The following Guest Blog first appeared on Safety Zone, a regular blog feature on the Meatingplace.com site, and is reproduced here with the kind permission of its author, Dr. James Marsden.
When Undersecretary Michael Taylor announced that USDA would consider raw ground beef contaminated with E. coli O157:H7 to be adulterated within the meaning of the Federal Meat Inspection Act, he made a courageous stand for food safety.
His move accomplished quite a lot. It certainly got the attention of the meat industry. After an unsuccessful attempt to block the policy change in federal court, a number of actions were taken to reduce the risk of E. coli O157:H7. Over the past 16 years, measureable progress has been made and beef is undeniably microbiologically cleaner and safer today than it was in 1993.
However, the problem is still not solved. We know much more about the causes of E. coli contamination than we did in 1993. Given what we know today, it’s time to recognize that the policy announced by Mr. Taylor has a fatal flaw. That flaw is the regulatory focus on contaminated ground beef instead of contaminated beef carcasses. If we are going to truly solve the problem, we need to rethink our approach. (In fairness to Mr. Taylor, he probably recognized this flaw at the time, but his options were limited because he knew that USDA would have to defend their position in federal court. A policy that addressed ground beef was more likely to be upheld).
At a recent NAMP Meeting, former Undersecretary for Food Safety, Dr. Richard Raymond and I both spoke about the need to shift the emphasis to chilled carcass pasteurization. Dr. Raymond discussed carcass irradiation as an option. I addressed all of the available technologies, including carcass irradiation, treatment with Ammonia Gas and treatment with Reactive Oxygen Species (Ozone and Vapor Hydrogen Peroxide).
During the discussion with NAMP members, an analogy developed that I believe makes the case for a course correction and defines exactly where our focus should be placed. I will call it the “Cantaloupe Theory”.
Over the past several years, cantaloupes have been implicated in several Salmonella outbreaks. Imagine if FDA had announced that Salmonella is an adulterant in cut, prepared cantaloupe, but not on whole cantaloupes. Taking the analogy to the next step, imagine if regulatory and industry efforts to solve the problem focused on technologies to eliminate Salmonella from cut cantaloupe. If this had occurred, the problem would probably never be solved. Instead, the regulatory and industry focus was properly placed on eliminating Salmonella from the outside surface of cantaloupes. When cantaloupes are whole and intact, all of the contamination is on the outside where it is relatively easy to eliminate.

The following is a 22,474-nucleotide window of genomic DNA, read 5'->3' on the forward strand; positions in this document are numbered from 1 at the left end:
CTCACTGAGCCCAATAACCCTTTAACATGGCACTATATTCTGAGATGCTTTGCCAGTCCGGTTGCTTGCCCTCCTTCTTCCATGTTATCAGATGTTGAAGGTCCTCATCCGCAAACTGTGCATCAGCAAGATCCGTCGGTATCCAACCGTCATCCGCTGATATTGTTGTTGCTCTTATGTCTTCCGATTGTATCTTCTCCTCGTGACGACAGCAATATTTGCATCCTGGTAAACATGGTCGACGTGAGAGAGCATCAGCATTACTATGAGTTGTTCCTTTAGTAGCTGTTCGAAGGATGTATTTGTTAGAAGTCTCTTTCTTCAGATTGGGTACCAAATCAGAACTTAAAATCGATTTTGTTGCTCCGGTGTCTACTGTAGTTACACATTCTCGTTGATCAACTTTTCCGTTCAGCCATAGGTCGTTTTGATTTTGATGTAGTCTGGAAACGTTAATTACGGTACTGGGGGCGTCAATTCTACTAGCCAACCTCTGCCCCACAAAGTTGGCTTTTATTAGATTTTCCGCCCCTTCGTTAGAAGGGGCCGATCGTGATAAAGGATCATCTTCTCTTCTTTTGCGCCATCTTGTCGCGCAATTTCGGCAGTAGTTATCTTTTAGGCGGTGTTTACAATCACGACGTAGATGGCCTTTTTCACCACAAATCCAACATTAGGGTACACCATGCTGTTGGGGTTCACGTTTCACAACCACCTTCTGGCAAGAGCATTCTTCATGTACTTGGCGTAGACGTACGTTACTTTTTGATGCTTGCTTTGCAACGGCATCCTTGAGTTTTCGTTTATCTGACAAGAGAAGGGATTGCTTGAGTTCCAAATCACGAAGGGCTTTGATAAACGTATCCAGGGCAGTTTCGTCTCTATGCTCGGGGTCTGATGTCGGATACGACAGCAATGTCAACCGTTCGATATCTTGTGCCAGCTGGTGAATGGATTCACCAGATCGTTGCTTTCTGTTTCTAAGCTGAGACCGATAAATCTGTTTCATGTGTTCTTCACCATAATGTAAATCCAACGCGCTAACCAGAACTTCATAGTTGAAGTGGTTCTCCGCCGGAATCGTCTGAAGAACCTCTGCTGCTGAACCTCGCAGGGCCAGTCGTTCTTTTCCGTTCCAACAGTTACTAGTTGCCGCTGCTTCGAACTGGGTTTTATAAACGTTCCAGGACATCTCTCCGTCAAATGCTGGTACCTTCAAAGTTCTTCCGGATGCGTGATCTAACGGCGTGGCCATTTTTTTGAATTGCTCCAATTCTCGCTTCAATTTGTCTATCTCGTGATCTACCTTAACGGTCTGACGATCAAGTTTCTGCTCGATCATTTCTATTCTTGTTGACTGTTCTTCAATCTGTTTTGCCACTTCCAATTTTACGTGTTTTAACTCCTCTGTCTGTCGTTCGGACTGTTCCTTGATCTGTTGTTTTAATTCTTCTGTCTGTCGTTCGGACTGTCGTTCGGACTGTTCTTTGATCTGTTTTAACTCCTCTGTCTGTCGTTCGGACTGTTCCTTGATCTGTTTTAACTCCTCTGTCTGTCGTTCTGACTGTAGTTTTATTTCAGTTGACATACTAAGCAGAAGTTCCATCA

We have the exact same situation in the beef industry. E. coli contamination starts on the outside of beef carcasses. The meat inside contaminated carcasses is sterile until contamination occurs from the outside – in.
Regulatory focus and industry control strategies should address contamination on chilled carcasses, before they are fabricated and turned into ground beef and other consumer products. This is the point in the process when E. coli contamination is limited to one finite area. It is also the point where E. coli contamination is easiest to eliminate and where there is ample time to apply pasteurization technologies.
If we solve the problem on chilled carcasses, processing that occurs downstream will always start with a pasteurized raw material. Of course, food safety would still be a shared responsibility. Processors should continue to use effective interventions to prevent recontamination and to apply excellent sanitation measures.
The key to this approach is that instead of trying to accomplish the impossible – the decontamination of all of the small pieces after they become contaminated, we would take care of the problem when it is solvable, when the carcass is whole.
That is the solution to the E. coli problem.